Our standing forests are awe-inspiring, critical for our well-being and survival, and hold an untold number of tales. To honor our forests and the impact they have on all people’s lives, Dogwood Alliance hosted “Stories Happen in Forests” at Motorco in Durham to a standing room only crowd.
Eight amazing storytellers shared their inspiring stories around forest protection, community action, and human connection to wild places.
Gary Phillips, the poet laureate of Carrboro, kicked off the evening by sharing tales of his time in the Southern Appalachian woods with his Cherokee grandparents and how those experiences shaped him.
Scot Quaranda, the Communications Director at Dogwood Alliance, stood in for Cole and Kaela Rasenberger, and he shared their astounding story of organizing their elementary school to protect North Carolina forests and how it helped re-inspire him in his work.
Next up was Dr. Thomas RaShad Easley, forestry professor and Director of the Center for Community Diversity at North Carolina State University, who recalled how, while growing up in Birmingham, his grandparents fostered his connection to the earth. He then recounted how a tribal elder and dear friend in Michigan recently rekindled that connection.
Jodi Lasseter, the founder of the NC Climate Justice Summit and all around powerhouse, recalled how her spirit of activism and justice flowered in her youth from a deep knowledge that we all have the power to change the world.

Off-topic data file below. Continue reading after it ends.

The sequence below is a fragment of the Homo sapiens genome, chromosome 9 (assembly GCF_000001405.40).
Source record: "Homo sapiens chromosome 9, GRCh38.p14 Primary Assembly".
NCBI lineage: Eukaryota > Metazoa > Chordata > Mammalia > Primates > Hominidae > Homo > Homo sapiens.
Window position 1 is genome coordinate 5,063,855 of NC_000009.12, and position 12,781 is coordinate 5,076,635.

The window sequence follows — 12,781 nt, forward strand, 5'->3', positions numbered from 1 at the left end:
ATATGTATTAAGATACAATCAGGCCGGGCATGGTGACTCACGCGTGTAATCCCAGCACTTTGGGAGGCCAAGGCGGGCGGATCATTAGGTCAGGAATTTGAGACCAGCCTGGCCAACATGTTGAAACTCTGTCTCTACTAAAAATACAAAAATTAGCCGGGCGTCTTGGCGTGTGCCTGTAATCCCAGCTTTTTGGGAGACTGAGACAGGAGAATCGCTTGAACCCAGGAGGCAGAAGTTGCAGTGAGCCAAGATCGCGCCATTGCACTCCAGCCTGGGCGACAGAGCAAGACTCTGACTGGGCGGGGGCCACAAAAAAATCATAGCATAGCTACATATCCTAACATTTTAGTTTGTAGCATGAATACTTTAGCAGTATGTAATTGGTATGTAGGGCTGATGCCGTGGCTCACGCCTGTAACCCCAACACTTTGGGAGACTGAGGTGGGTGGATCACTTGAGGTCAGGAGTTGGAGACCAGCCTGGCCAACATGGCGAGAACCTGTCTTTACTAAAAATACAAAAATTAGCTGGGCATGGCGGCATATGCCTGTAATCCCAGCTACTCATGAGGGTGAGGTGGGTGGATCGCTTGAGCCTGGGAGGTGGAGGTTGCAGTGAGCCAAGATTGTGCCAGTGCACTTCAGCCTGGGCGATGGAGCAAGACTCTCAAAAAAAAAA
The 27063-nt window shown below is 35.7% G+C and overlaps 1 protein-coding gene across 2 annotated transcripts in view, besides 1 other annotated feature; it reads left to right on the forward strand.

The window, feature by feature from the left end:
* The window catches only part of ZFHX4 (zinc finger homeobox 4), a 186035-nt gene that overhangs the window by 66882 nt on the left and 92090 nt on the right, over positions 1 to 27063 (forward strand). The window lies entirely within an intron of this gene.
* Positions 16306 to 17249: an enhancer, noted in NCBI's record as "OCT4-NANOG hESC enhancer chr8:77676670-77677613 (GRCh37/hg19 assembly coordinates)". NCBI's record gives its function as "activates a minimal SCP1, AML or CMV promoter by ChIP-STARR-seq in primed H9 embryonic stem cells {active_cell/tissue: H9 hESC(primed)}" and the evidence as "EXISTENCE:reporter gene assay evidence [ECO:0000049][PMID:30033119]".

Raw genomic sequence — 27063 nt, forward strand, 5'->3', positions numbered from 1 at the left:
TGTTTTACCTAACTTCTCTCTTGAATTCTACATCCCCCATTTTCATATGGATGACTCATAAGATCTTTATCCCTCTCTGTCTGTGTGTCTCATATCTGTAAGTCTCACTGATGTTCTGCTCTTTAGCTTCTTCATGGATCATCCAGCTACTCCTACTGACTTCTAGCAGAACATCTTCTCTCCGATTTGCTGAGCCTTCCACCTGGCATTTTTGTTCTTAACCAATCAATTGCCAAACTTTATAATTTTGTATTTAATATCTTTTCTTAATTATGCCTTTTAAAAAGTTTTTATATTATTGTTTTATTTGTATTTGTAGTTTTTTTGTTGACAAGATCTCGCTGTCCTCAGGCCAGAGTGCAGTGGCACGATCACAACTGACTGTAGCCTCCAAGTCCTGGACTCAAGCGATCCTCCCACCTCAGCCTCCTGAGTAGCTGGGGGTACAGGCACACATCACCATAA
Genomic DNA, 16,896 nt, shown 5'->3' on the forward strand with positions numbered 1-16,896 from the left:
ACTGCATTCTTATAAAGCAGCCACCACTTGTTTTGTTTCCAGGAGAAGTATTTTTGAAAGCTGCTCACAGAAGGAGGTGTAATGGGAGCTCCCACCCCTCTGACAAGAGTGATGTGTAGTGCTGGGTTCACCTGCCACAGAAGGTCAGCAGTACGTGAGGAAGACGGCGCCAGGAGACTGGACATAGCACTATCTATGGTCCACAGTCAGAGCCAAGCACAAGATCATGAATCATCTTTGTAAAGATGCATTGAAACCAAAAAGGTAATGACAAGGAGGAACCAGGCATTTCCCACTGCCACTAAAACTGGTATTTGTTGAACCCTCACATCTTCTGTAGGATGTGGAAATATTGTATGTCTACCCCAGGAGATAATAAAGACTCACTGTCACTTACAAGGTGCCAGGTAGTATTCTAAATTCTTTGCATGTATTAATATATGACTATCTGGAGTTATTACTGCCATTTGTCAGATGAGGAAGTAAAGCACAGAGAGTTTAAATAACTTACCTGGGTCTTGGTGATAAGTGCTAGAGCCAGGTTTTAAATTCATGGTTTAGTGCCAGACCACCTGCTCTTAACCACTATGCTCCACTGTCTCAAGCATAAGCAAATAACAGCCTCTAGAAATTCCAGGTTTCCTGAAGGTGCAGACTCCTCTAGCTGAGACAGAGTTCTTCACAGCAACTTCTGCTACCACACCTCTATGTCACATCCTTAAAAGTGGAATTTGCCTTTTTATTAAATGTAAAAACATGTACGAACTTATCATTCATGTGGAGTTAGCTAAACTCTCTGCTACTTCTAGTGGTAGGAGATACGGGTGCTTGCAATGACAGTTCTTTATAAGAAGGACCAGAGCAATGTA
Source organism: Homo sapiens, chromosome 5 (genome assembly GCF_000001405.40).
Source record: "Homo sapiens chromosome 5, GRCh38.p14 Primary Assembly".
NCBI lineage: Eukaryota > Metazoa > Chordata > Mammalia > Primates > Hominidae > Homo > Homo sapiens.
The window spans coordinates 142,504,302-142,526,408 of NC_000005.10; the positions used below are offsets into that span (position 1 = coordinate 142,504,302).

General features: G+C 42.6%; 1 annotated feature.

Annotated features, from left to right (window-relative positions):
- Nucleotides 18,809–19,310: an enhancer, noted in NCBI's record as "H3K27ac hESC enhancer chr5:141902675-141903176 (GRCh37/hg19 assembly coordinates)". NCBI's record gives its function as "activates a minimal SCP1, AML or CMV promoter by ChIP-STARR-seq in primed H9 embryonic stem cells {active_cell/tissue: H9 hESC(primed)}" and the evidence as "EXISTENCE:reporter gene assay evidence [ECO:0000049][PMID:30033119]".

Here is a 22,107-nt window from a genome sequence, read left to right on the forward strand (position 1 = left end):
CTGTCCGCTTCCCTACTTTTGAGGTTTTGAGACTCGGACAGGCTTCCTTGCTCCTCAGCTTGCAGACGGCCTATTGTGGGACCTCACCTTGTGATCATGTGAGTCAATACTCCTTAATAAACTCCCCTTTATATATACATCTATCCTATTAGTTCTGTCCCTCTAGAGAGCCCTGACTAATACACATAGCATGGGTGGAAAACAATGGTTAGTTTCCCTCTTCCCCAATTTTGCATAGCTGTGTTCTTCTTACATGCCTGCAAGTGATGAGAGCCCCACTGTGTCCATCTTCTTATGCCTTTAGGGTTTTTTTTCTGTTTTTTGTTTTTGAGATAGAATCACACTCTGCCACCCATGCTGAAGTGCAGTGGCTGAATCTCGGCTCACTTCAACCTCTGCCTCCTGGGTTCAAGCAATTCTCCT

Reverend Leo Woodberry of Florence, South Carolina, a national leader on environmental justice and climate change, closed the first set by telling the story of his first time in the woods visiting relatives in rural South Carolina after growing up in New York City.
TC Muhammad of the Hip Hop Caucus kicked off the second set with the powerful tale of finding his connection to nature in rural North Carolina as a child, losing it as a teenager in the big city, and rediscovering it as an adult working for justice.
Danna Smith, the Executive Director and co-founder of Dogwood Alliance, shared her story of how a direct action at the Port of Savannah to save the rainforests in Brazil reminded her how special and precious the forests of the South were. This experience launched her career to protect her home.
Margaux Escutin, a Durham local and Field Operations Director for Ward 2 Durham City Council candidate Levon Barnes, closed out the evening sharing a tale of how a near-death experience in a lightning storm on top of a mountain reminded her of her own powerful nature that not only saved her life but propelled her to greater callings.
Forests are our best hope for continued progress in fighting climate change and protecting our communities from natural disasters. In North Carolina and the Southeast, forests receive little protection and face increasing threats. Through the art of storytelling, event-goers were reminded to protect the places they love and resist threats to the environment, like the destructive wood pellet mill proposed for the Dobbins Heights Community in rural Richmond County.
Special thanks to all who attended, our amazing partners and sponsors, and especially our storytellers for an incredible evening.